Faith: My family is very musical. If you grew up in the islands, chances are you were exposed to music with family, church and community activities. At the age of seven, I first learned how to dance and sing at the old Hukilau Luau put on in the mid 1950s in my hometown of La’ie. As children we were all taught how to perform for this event every Saturday, from ages five to sixty, men, women and children. I think this venue started my yearning to be a performer and musician. In all public and private schools, Hawaii has a May Day Event, and each student learns a dance, learns to play a ukulele, and learns to use dance implements, costumes made by our aunts and elders. These dances represent islands and tell stories of the places through hula, music and implements. Surrounded by wisdom and grace, I loved every moment of my childhood.
Lanny: How did you grow as a musician?
Faith: I played and did music in elementary school and high school and I did some college band music as well. I always loved the rock and roll songs that I listened to on my brother’s transistor radio in the 1960s. I knew at an early age that I would perform. After moving to California in 1985, I was busy raising my children. Music didn’t happen until my youngest daughter convinced me to join her hula group in 1993. I played for small performances and finally came out with my first album in 2007. I had an idea of what I wanted to do with my music, and time convinced me when it was right to team up with some great musicians and create some originality in my own style.
Lanny: What is the best part of being a musician?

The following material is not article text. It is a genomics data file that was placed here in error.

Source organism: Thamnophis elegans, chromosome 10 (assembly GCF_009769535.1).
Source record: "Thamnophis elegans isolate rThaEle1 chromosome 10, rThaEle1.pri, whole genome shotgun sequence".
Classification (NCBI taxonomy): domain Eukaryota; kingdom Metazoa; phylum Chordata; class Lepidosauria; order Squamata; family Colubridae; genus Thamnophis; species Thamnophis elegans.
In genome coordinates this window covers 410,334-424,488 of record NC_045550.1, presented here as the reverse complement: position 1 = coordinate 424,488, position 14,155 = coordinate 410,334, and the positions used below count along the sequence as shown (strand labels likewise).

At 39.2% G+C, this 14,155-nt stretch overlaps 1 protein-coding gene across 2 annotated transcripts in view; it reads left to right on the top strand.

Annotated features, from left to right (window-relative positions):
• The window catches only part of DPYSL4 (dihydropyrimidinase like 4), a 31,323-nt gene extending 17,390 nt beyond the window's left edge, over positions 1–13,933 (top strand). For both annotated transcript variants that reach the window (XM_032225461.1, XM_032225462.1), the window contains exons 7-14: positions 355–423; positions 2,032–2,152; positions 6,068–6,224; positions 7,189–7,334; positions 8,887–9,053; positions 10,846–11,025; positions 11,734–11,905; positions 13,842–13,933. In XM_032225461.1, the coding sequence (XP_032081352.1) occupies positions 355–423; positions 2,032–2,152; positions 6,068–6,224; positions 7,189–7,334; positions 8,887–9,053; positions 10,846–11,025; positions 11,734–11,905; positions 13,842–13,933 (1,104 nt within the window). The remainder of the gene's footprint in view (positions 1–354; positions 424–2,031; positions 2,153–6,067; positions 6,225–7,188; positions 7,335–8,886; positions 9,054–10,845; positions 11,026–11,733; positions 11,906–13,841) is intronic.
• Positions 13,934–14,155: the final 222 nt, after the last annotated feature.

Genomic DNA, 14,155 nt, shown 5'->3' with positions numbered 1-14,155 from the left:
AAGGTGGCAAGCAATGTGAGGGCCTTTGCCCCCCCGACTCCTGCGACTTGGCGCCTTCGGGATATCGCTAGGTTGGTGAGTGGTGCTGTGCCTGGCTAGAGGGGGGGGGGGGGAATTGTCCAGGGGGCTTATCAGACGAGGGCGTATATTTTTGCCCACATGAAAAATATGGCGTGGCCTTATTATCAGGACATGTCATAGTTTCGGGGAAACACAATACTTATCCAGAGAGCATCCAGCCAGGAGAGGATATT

Faith: Giving back joy to others through the music, seeing their facial expressions in the audience. I can see whether they had a bad day or lost a family member or were going through a tough time. Hawaiian music is very passionate, emotional, and connected to the environment, nature, and family, and it is heartfelt. When I get to meet people after a show, or get emails or comments from the guests, all positive, I think, ha-ha, I know I did a great job and that gives me great satisfaction knowing someone felt better after the music and the show.
Lanny: What are the best things that happen to you in the classroom?
Faith: Seeing a teenager smile at his or her simple successes in schoolwork, watching a great teacher master the art of teaching, and seeing their students get it and connect to the teacher and the lesson. Teenagers are pretty sharp; they know when an adult is sincere and ‘Faith’ see page 8 real. Simple kindness acts and respectful teenagers I just adore! Feeding a hungry student, listening to students’ frustrations (sometimes that’s all they need), and oh, I am a hugger, too.